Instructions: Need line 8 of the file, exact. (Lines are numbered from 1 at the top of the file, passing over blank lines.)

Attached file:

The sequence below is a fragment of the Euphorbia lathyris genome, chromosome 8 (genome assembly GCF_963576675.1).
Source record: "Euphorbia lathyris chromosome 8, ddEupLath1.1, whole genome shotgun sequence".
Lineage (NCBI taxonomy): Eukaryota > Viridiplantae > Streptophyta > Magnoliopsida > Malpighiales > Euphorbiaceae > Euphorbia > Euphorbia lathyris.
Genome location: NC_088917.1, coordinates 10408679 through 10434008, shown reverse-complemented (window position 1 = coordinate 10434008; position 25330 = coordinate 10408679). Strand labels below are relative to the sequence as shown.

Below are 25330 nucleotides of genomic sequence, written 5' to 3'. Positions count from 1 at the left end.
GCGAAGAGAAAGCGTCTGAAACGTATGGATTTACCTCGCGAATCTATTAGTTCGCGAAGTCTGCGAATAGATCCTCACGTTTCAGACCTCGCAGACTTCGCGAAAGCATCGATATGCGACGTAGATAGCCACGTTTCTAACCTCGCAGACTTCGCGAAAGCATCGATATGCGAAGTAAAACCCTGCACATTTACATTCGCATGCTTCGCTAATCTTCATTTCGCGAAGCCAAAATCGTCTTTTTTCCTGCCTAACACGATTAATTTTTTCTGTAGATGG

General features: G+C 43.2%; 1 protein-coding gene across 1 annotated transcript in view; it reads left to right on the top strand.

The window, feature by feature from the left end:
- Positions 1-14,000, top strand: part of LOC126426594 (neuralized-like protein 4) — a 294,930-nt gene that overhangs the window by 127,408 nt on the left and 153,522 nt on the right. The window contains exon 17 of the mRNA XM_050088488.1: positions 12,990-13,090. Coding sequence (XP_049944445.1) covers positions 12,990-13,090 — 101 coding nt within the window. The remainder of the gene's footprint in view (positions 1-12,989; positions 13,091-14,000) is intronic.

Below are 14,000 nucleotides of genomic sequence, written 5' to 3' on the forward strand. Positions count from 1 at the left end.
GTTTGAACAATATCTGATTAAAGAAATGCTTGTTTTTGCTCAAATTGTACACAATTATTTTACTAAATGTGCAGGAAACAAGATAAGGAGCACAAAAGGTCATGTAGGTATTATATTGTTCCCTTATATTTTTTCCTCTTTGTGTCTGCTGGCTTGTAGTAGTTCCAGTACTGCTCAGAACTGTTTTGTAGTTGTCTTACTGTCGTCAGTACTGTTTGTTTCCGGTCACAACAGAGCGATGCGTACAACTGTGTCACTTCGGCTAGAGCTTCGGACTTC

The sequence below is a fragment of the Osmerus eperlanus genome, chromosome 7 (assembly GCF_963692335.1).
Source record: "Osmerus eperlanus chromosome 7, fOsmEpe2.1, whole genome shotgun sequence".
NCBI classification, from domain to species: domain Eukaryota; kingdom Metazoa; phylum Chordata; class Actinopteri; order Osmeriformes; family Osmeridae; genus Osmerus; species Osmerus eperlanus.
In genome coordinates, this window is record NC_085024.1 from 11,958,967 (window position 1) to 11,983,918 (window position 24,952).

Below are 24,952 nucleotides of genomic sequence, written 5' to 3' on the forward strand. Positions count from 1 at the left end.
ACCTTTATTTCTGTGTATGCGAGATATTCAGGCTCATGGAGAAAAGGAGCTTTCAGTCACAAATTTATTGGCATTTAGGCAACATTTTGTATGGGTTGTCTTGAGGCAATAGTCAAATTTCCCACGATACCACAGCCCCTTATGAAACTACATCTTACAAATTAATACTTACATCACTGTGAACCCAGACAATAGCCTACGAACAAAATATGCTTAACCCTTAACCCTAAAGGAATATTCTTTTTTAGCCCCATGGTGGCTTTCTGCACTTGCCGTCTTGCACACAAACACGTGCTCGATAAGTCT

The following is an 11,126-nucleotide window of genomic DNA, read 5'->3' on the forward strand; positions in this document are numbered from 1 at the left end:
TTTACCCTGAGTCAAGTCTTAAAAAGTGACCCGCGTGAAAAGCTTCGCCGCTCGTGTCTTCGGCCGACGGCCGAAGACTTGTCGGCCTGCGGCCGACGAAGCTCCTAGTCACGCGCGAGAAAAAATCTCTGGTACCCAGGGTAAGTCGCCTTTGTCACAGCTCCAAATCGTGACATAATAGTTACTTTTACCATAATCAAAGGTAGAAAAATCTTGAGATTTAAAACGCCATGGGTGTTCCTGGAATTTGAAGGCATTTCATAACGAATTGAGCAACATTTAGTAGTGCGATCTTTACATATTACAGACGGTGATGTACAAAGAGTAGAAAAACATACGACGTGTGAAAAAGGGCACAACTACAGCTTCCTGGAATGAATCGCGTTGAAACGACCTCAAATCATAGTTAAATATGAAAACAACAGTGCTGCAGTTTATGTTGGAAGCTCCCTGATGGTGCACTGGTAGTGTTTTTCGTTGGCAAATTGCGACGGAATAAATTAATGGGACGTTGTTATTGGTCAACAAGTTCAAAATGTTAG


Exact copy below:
The window, feature by feature from the left end: